Written by Rut Linneswala & Aditya Singh;
The 2023 Formula Racing sports season is going to be one of the most exciting in recent years. Formula racing for the uninitiated, not only includes the ever-popular Formula One, but also Formula E, Formula Two, Formula Three, Regional Formula Three, and Formula Four categories just to name a few.
This season, budget caps on the back of rising commodity and fuel prices will be a challenge for most teams. Formula 1 for example, will see a marginal budget drop in 2023 to $135Mn per team from $140Mn in 2021. The trickle effect is expected to spill over across other Formula racing categories too.
Given the advanced tracking technologies, technical changes have been narrowly defined by the motorsport bodies, in order to make the cars safer, and faster, and make it a level playing field for all teams. Teams need to comply with metrics across various parameters ranging from Aerodynamic Oscillations (AOM), floor height, minimum weight, fuel temperature, tire use, and many others.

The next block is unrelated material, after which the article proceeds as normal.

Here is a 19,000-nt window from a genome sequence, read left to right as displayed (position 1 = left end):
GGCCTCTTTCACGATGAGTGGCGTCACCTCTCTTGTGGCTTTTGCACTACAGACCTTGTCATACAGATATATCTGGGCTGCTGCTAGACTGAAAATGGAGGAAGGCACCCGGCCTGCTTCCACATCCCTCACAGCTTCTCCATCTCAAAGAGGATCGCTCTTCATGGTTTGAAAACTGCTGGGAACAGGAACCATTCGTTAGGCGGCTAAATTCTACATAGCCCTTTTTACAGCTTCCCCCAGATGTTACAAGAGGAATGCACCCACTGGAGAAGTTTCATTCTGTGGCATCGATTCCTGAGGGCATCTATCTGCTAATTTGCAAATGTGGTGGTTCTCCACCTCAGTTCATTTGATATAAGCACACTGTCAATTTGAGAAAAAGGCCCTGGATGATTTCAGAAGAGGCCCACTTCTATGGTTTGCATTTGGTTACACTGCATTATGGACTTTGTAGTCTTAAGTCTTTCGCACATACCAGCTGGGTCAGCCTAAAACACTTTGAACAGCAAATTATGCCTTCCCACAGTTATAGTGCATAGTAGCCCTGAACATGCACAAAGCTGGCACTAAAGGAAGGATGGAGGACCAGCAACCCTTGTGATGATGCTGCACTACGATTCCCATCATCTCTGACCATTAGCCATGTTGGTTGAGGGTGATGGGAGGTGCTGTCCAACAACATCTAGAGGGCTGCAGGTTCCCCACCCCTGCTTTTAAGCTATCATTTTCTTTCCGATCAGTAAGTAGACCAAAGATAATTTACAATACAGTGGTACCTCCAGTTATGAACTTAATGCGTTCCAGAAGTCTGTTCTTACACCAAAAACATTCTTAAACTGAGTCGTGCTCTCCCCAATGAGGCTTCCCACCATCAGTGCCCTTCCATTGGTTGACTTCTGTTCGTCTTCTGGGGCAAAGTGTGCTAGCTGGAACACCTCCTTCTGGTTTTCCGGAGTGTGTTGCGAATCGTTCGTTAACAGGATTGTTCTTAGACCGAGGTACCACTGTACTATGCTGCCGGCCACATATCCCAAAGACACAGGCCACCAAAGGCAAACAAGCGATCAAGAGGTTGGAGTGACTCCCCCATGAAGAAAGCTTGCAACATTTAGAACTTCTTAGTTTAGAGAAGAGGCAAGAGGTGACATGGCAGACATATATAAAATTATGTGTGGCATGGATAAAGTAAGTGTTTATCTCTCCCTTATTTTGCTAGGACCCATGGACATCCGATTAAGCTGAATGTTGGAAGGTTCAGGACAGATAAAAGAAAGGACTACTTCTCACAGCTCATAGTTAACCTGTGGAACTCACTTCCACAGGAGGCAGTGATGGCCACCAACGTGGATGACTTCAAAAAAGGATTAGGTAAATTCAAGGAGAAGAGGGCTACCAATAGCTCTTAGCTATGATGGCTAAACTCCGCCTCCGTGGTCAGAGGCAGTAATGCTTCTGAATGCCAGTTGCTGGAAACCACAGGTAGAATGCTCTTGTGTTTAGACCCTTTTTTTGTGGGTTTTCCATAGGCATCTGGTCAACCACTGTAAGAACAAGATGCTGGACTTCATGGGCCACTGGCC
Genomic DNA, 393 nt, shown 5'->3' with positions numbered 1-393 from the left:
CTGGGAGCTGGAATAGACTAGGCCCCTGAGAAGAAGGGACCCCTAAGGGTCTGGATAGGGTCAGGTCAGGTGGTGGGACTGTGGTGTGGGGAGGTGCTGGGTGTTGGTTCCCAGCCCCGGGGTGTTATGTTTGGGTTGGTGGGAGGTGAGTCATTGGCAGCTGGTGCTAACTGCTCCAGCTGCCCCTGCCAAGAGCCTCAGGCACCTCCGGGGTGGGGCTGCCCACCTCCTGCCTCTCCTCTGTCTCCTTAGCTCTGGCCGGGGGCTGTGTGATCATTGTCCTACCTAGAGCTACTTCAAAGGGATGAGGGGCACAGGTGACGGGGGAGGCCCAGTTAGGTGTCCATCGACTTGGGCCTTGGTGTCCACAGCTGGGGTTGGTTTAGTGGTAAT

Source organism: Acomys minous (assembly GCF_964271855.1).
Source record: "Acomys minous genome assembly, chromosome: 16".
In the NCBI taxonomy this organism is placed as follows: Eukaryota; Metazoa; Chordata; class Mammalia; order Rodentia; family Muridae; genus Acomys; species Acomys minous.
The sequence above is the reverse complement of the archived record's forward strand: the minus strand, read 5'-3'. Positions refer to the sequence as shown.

With global warming being a more serious issue there is a moral obligation for motorsports to adapt. The surge in popularity of Formula E as an eco-friendly version gives some insight into the future, made possible with cutting-edge technology.
The challenge for engineering teams in Formula sports
The combination of high speeds, precision driving, and bleeding edge engineering makes Formula racing exciting, giving us those timeless edge-of-the-seat moments.